i've spent many a year with these programs, i finally feel like i know my way around them now.

    fun stuff!

    let me know if you want to chat off-line about some of my techniques.

    f
     
  10. frederic b. hodshon

    frederic b. hodshon Supporting Member

    May 10, 2000
    Lake Forest, CA
    None.
    thanks for fixing the image linking Paul!

    much bettah!

    fred
     
  11. pilotjones

    pilotjones Supporting Member

    Nov 8, 2001
    US-NY-NYC
    hey fred,

    Any idea why the lower bolt on the bass side of the neck is so high up? Seems to me that it would be at least equally low as the lower one at the treble side, or even could be lower, taking advantage of that "point" at the end of the neck.
     
  12. frederic b. hodshon

    frederic b. hodshon Supporting Member

    May 10, 2000
    Lake Forest, CA
    None.
    good question.

    if that hole was moved lower, a different screw length would be required.

    if you notice, in that area on the fron of the neck, there is no fingerboard. just an aesthetic.

    to avoid manufacturing confusion, its better to use the same screws. otherwise, there would be a chance that a longer screw would get assembled, and damage the neck.

    f
     
  13. reachjkh

    reachjkh

    Nov 21, 2002
    Lee's Summit, MO
    since you do such awsome artwork, couldn't you get that drip off of the guys nose in your avatar?

    drives me nuts:p
     
  14. pilotjones

    pilotjones Supporting Member

    Nov 8, 2001
    US-NY-NYC
    Indeed. Good DFA.
     
  15. pilotjones

    pilotjones Supporting Member

    Nov 8, 2001
    US-NY-NYC
    What I'd like to see is the whole cartoon - I keep wondering what would be in the text ballons. Is that R. Crumb?
     
  16. frederic b. hodshon

    frederic b. hodshon Supporting Member

    May 10, 2000
    Lake Forest, CA
    None.
    it is indeed Crumb.

    its the cover of XYZ Comics.

    and no talk balloons!

    [​IMG]

    f
     
  17. Woof. Very cool. I use Autodesk Inventor at work. Lot of lofting and sweeping.

    Looks like you just used a loft between two sections? Good idea for a changing section. You could also use some assymetry to gain an even more sculpted profile. Possilbly multiple sections to even go further, and fit the neck better. You could make some truely innovative body shapes also. Do you use any other modelers? I've been playing w/ Rhino even more, allowing some true NURBS based modeling along w/ Inventor's mechanical design features. When I have some time, I'll play w/ some bass designs also. I've got a couple I've done a few of. Plus some shelling for advanced surfacing.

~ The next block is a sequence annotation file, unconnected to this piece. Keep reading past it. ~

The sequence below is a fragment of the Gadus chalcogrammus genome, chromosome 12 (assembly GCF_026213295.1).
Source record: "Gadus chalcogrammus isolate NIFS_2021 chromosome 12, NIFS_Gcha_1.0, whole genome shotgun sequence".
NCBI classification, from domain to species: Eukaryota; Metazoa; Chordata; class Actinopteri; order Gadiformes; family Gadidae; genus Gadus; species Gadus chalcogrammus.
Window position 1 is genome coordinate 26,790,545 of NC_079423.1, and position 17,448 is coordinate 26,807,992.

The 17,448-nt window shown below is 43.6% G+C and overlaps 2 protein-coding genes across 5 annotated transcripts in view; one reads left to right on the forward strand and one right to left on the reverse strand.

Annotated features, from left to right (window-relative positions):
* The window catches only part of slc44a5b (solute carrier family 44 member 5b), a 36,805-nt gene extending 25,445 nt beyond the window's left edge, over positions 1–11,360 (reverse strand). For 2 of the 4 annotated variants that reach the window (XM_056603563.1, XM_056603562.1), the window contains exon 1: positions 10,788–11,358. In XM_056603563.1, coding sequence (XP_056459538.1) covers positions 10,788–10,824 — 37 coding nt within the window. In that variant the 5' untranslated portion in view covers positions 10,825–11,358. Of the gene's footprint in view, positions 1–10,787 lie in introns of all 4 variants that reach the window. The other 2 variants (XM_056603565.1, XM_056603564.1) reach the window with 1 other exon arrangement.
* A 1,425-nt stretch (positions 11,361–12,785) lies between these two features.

We just bought a FARO arm at work (Portable Cordinate Measuring Machine) to reverse engineer things, which will make hand models into actual surfaces in the 3D modeling world.

    Manufacturing tools are coming a long way. Way to experiment man!

    BTW, what kind of file formats can you handle? I can make a .sat, .iges, or .step of some parts, and let you see what I've been up to.
     
  18. pilotjones

    pilotjones Supporting Member

    Nov 8, 2001
    US-NY-NYC
    Man. I admire you designers who can work with surfaces like that. In my engineering I use mostly simple solids, but I know from a few attempts that the stuff you do is not too easy.
     
  19. frederic b. hodshon

    frederic b. hodshon Supporting Member

    May 10, 2000
    Lake Forest, CA
    None.

    from measuring the sample neck i was given, the profile was symmetrical.

    i even asked the builder if he wanted any asymmetry in the loft. he said,

    "whatever you measure from the neck i gave you."

    turned out to be elliptoid, which is what conic sections are anyway.

    so, what i did wound up fitting the neck really well.

    for other area of this bass and others, i've had to these surfacing techniques:

    1. variable section sweeps
    2. bounded surfaces with control point and tangent edge control
    3. swept blends
    4. relations and graphs to control the section shape along the trajectory parameter.

    among others...it can get pretty instense.

    loves it though.

    fred
     
  20. frederic b. hodshon

    frederic b. hodshon Supporting Member

    May 10, 2000
    Lake Forest, CA
    None.
    i can handle all the formats you mentioned and others.

    that would be cool to see what you have done.

    feel free to e-mail them to me...PM me for that e-mail.

    fred